What is in this article?:
- House Agriculture Committee takes on EPA.
- EPA adminstrator Lisa Jackson testifies on agency views, actions.
- Lawsuit settlements, NPDES permits and spray drift among topics covered.
Kicking it off
Oklahoma Rep. Frank Lucas, committee chairman, kicked off the lengthy hearing by telling Jackson the “regulatory agenda of the EPA” is the “top priority for nearly every” committee member. “The reason is simple: many members of this committee believe that over the past two years the EPA has pursued an agenda seemingly absent of the consequences for rural America and production agriculture. Your agency is creating regulations and policies that are burdensome, overreaching, and that negatively affect jobs and rural economies.
“Just a few examples: EPA has proposed zero-tolerance standards for pesticide spray drift; initiating action to stiffen the current regulatory standard on farm dust, which would make tilling a field, operating a feed lot or driving a farm vehicle nearly impossible; and an unprecedented re-evaluation of the popular weed control product, atrazine. In 2006, the EPA completed a 12-year review (of atrazine) involving 6,000 studies and 80,000 public comments. Yet, one of the first orders of business of the Obama administration was to start over after an article appeared in the New York Times.”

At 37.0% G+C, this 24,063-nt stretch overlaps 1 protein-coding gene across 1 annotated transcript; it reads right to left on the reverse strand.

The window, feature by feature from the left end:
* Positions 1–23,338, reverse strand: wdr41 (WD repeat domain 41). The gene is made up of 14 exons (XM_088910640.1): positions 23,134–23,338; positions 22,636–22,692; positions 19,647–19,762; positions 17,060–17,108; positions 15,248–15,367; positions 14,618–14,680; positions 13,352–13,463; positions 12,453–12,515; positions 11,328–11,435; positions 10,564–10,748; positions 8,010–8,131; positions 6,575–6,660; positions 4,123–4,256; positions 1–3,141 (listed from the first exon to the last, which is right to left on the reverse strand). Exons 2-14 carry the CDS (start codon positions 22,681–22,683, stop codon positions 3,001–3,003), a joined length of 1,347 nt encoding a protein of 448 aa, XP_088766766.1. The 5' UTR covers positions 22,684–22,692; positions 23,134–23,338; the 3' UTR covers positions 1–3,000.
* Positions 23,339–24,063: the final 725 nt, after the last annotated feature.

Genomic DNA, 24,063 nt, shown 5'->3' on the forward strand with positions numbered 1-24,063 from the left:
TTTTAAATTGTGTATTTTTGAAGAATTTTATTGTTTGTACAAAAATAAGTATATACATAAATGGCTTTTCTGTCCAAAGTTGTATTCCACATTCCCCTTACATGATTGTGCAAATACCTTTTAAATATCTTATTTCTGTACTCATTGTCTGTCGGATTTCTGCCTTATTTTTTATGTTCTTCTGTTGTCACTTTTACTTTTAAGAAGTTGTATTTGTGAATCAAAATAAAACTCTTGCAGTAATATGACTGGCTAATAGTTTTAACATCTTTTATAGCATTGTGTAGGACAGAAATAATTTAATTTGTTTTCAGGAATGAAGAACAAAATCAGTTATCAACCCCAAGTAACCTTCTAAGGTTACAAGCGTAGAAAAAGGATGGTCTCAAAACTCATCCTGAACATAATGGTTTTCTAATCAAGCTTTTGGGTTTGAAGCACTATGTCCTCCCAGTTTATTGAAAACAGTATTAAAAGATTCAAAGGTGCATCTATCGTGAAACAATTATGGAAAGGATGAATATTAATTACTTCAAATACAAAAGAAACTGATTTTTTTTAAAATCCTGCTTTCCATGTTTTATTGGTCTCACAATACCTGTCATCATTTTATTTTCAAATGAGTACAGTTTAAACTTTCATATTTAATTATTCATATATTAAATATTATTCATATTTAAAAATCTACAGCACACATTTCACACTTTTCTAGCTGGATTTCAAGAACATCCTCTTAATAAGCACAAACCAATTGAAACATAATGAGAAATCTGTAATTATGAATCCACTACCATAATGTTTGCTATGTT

Jackson told the committee the EPA was not pursuing the regulation of dust, spray drift and nutrients. But Lucas asked if Jackson believes the EPA has the authority to regulate those things.
“Yes, sir,” admitted Jackson. “Dust would be under the Clean Air Act under particulate matter standards. Nutrients are under the Clean Water Act, certainly. Spray drift, through FIFRA (Federal Insecticide, Fungicide and Rodenticide Act) labeling – which is where this issue was raised. EPA’s decisions on what to put on the label has a tremendous (impact) on that sector.”
Regarding the regulation of dust, Texas Rep. Michael Conaway was dismissive saying Texans worry that the EPA plans to oversee something natural and ubiquitous in the state. Conaway recounted a recent drive through pastureland in his home state. Wind was blowing 40 to 50 miles per hour and blown dirt – “excuse me ‘course particulate matter’” said Conaway, mockingly – was so thick he had to slow the car.